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Rasquachemedia
10-03-2005, 09:04 PM
Has anyone heard of anyone doing a documentary on this?

Moonwind
10-04-2005, 04:30 PM
We are. We are doing one on "the forgotten area", ie, most of Mississippi. We are also working on a documentary on the lack of help from FEMA and how FEMA is hurting more than helping in many cases (such as ours).

XCheck
10-04-2005, 04:36 PM
We are. We are doing one on "the forgotten area", ie, most of Mississippi. We are also working on a documentary on the lack of help from FEMA and how FEMA is hurting more than helping in many cases (such as ours).Somehow I am not surprised - after reading what you have gone through.

However, I think there are plenty of viewpoints you can take without putting blame on anyone. I am certain there will be thousands of touching and heartstopping stories.

You know - FEMA nor anyone else wished the hurricane to happen, and it might politicize the whole film. It's fine if that's what you want, but you can be sure I ain't gonna watch it :) .

But I'd be very interested in watching how you and your community coped, and how you are putting your lives back together. Good luck!

Moonwind
10-04-2005, 04:48 PM
We are doing 2 different docs. One is going to be "Katrina: From the Inside Looking Out", which will be stories of survivors, those who stayed and those who left and came back to the destruction. It looks like we are going to have lots of video of the storm coming in, the storm at its worst, and the aftermath. We are also going to get 'before and after' from all along the MS coast. We want to do this sort of like the Veteran's Project where people can get in front of the camera and tell their stories.

As to FEMA - blame has to go where it is deserved in order to avoid what has happened here. Many people, 5 weeks later, are still living under tarps because of FEMA. People are still dying because of FEMA. You may not agree, but I think that is also a story that needs to be told. When you have an organization, be it government or private, that is set up to go in and save lives, but winds up hurting as many people as it helps, then tries A COVER UP, that needs to be presented to the public, too, IMHO. However, I'm always glad to hear from you X! :thumbsup:

JohnDoe32
10-04-2005, 05:16 PM
I apologize if I am interfering in what is none of my business, but I agree with Moonwind.

The blame is not necessarily being placed on FEMA entirely, but government as a whole. It is the government's job to respond to natural disasters and national emergencies to ensure the safety of its citizens, that's it, bottom line. Instead, the US Government put all of its focus on terrorism. FEMA, out of its 200 some odd national disaster scenarios, has only had 2 which focus on hurricanes since 9/11. Even worse, those two scenarios were based on what to do in the event of a terrorist attack DURING a hurricane.

I'm sorry if I sound radical, but FEMA has pretty much been sold down the river. If it is the government's job to ensure our safety, then FEMA is the frontline of that. FEMA has more broad-sweeping power than any other federal agency. If we saw the footage coming out of the Gulf Coast on CNN, then former Director Michael Brown would have had to as well. He had the power, then and there to take action. FEMA doesn't have red tape. As soon as Bush declared the Gulf Coast 'a disaster area', FEMA had the ability to do whatever they needed. Five days? Really? How were the five hurricanes in Florida handled so well last year, but one, ONE 'took us by surprise'?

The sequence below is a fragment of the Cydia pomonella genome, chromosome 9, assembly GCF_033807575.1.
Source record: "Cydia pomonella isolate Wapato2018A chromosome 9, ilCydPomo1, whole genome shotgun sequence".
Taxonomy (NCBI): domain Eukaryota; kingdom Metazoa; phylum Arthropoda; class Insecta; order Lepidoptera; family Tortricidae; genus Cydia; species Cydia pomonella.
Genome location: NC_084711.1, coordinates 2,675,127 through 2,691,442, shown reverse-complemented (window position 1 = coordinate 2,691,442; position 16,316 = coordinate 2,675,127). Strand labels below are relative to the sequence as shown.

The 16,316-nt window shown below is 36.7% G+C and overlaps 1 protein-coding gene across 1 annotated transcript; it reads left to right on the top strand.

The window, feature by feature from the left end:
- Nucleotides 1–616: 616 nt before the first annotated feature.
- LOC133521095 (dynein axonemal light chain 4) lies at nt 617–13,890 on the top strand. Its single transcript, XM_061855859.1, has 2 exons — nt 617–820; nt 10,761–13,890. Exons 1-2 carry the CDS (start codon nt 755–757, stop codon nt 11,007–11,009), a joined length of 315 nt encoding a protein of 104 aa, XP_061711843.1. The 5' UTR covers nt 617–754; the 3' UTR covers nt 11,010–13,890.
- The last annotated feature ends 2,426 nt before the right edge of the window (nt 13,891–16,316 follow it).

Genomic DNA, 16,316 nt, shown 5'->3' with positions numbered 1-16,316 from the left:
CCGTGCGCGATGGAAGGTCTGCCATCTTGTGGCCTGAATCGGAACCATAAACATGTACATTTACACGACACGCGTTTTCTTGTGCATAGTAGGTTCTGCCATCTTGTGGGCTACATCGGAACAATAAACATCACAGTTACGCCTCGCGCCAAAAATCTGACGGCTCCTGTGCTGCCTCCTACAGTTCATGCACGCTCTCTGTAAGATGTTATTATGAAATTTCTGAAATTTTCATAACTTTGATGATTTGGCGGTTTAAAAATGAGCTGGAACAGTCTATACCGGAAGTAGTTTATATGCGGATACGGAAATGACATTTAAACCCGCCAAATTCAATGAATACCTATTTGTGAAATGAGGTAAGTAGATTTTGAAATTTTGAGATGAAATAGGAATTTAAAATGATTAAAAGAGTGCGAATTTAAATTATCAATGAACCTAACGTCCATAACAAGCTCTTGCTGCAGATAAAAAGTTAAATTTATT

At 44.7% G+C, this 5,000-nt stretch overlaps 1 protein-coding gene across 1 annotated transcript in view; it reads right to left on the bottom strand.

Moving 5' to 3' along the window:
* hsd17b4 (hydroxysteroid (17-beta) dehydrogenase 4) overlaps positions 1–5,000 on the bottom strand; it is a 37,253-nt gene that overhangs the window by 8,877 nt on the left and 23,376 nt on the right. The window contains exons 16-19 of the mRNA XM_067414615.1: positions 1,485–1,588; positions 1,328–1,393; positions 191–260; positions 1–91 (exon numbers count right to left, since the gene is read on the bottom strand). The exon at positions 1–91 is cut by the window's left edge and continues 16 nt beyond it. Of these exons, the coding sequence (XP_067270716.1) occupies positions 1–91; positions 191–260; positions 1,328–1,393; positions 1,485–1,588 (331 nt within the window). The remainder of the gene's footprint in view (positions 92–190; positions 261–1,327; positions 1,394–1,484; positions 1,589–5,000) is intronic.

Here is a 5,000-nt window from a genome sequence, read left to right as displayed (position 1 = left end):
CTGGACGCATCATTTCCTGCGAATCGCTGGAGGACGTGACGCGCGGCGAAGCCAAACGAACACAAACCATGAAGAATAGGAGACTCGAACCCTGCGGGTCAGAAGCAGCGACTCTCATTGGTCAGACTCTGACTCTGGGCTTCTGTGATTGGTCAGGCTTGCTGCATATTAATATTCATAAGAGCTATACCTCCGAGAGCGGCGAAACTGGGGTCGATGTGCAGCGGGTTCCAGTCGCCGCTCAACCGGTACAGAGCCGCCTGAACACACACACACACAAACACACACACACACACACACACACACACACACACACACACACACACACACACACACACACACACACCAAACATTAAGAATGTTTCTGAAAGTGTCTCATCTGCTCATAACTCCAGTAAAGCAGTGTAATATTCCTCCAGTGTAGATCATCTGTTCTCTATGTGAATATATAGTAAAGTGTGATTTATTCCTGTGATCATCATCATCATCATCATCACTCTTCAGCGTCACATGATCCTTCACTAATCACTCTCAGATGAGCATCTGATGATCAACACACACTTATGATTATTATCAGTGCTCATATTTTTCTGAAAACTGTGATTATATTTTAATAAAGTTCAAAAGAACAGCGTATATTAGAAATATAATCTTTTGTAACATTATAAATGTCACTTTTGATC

My last point, it seems silly to me to put up so much funding to protect us from terrorist attacks that have occurred 3 times in the last two decades, and practically ignore the threat to our country that happens so often we have a season for it.

Anyway, sorry about the rant.
Moonwind, can't wait to see your doc!
~32

Moonwind
10-04-2005, 06:03 PM
Thanks, John! We want to bring out the fact that FEMA became a horse of a different color after 9/11, too. As you said, there is really no one group to blame, but the pain that is being inadvertently inflicted down here is unconscionable and it HAS to be changed before the next disaster hits or there will be even more unnecessary deaths. I'm hoping that the horror stories that will be taped will cause a change for the better within FEMA and other related organizations. And I am more than willing to play fair and give FEMA a chance to explain why they had people with 2 hours training trying to take applications over the phone, some of whom could not even speak english well. And why the victims get punished for FEMA screwups (like us). If this can keep the next group from going through the 7 levels of hell we have been through so far it will be worth it! I just hope we can find someone to broadcast it when it is finished! :grin:

The Katrina doc, on the other hand, we hope to have archived as well as shown. Our Fiscal Sponsor from another documentary we have been working on (and is now postponed thanks to Katrina) is going to help us on this one, too, so we may be able to do a slam bang up job!

XCheck
10-04-2005, 06:26 PM
Well, I don't live down there, so I suppose Moonwind knows better than me. I see your point, 32, and largely agree with what you say. As a Canadian travelling often to the US, I find the focus on terrorism 'management' ridiculous. The worst thing (and I have mentioned it in other threads) is that the government appears to be successful in instilling an atmosphere of fear in its citizens - the best vehicle for mind control. I may be oversensitive to this because of my origin, but I definitely see great danger in letting the state to get too much control with no accountability.

That said, I have known many examples of agencies and charitable organizations that are supposed to 'help' that have their hands literally tied because of many factors, some legal, some special-interest, you can't really blame them when things don't go well. That's why I don't like the idea of blame - especially not in a tragedy that was caused by nature. It's not like somebody in the upper echelons of the government said: 'let's unleash Katrina on Mississippi'.

IIRC, dealing with emergencies is a state-level responsibility, not federal one. Just last week (or the week before?), I remember reading in papers that Bush wants to change that, in light of what happened in Katrina's aftermath. Where was the government of Luisiana and Mississippi? You may point out that Bush's brother is the governor of Florida, but I doubt that it would seriously impact that state's emergency preparedness in either direction. It's not one person, or even one department - it's thousands of people who are involved in emergency response planning. Do you seriously suggest in Florida it's better because the governor is the President's brother?